Medieval wall paintings in Northamptonshire come alive with light to reveal all
13 MAY 2019
The medieval wall paintings in St Botolph’s Church in the small village of Slapton are some of the finest that remain in England, but the church’s old fluorescent lighting has been hindering their conservation and appreciation of the rare 14th and 15th Century wall paintings by visitors.
Allchurches Trust awarded a grant towards a new LED lighting scheme that will both light the paintings and serve for worship in the church. It also means the rare and significant paintings can be better monitored for signs of deterioration and damage.
The new lighting in St Botolph’s will bring this important English village church into line with best preservation practice, common throughout France and Italy, where specialist lighting of historically significant wall paintings is the norm.
Project Manager, James Miller, said: “The Courtauld has monitored the wall paintings since the 1970s and undertook conservation work to secure them in the 1990s. They still monitor the paintings’ condition. The new lighting gives off much less heat and reduces the risk of damage; and it has transformed the pleasure of viewing the works and being in the church. It is a remarkable experience.”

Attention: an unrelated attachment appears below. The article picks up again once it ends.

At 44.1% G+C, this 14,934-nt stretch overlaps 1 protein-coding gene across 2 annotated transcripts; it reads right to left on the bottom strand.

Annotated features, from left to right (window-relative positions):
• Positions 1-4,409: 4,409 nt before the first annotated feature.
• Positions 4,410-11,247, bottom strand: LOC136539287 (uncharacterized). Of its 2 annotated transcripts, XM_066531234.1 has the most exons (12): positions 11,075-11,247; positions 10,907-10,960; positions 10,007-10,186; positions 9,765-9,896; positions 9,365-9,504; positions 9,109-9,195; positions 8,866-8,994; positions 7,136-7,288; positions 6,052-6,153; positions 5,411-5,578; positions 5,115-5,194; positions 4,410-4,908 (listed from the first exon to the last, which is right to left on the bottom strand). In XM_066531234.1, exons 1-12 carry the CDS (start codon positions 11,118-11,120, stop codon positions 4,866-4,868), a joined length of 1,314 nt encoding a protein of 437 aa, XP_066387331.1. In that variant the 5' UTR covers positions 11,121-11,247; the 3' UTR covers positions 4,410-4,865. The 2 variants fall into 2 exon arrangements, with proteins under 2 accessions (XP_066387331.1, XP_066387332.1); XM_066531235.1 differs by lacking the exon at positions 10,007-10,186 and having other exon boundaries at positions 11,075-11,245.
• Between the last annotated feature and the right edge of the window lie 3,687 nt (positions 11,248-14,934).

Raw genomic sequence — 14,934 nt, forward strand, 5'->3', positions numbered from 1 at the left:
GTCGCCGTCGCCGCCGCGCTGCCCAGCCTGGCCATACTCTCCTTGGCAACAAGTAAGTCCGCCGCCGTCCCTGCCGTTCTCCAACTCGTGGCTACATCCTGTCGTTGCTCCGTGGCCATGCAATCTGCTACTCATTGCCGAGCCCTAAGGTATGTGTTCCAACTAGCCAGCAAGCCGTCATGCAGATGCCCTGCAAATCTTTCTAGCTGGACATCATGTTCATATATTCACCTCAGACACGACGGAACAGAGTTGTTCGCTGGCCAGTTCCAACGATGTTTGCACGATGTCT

Paul Playford, Allchurches grants officer, said: “It is likely, in the 21st century, we see more images in a single day than a 14th Century villager may have seen in their whole life. This is an astounding thought; and the only place those villagers would see images at all was in their parish church.
“Allchurches is pleased to have supported a new lighting scheme for St Botolph’s that will ensure the preservation of these remarkable wall paintings and an appreciation of what an awe-inspiring place the medieval parish church was, and still is of course!”
England’s medieval parish churches were traditionally decorated with wall paintings throughout. Collections of images depicted stories from the Bible, the lives of saints and other Christian subjects. The churches themselves glowed with colour as a result. The widespread destruction of religious imagery throughout the English Reformation saw most of these paintings destroyed, often by whitewashing over the walls.
The St Botolph paintings were discovered beneath whitewashed walls in the mid-19th century, by the wife of the vicar at the time, Revd Edman. They include beautifully coloured, patterned and detailed images of the Annunciation, the Resurrection, St Michael Weighing Souls, Three Living and Three Dead, St Eligius Repairing a Horse, The Devil Knocking Gossips Heads Together and St Francis Receiving the Stigmata, along with a magnificent painting of St Christopher opposite the main church door.
A talisman for travellers, it was believed that to gaze upon an image of St Christopher upon leaving a church would provide protection from evil and harm throughout the rest of that day.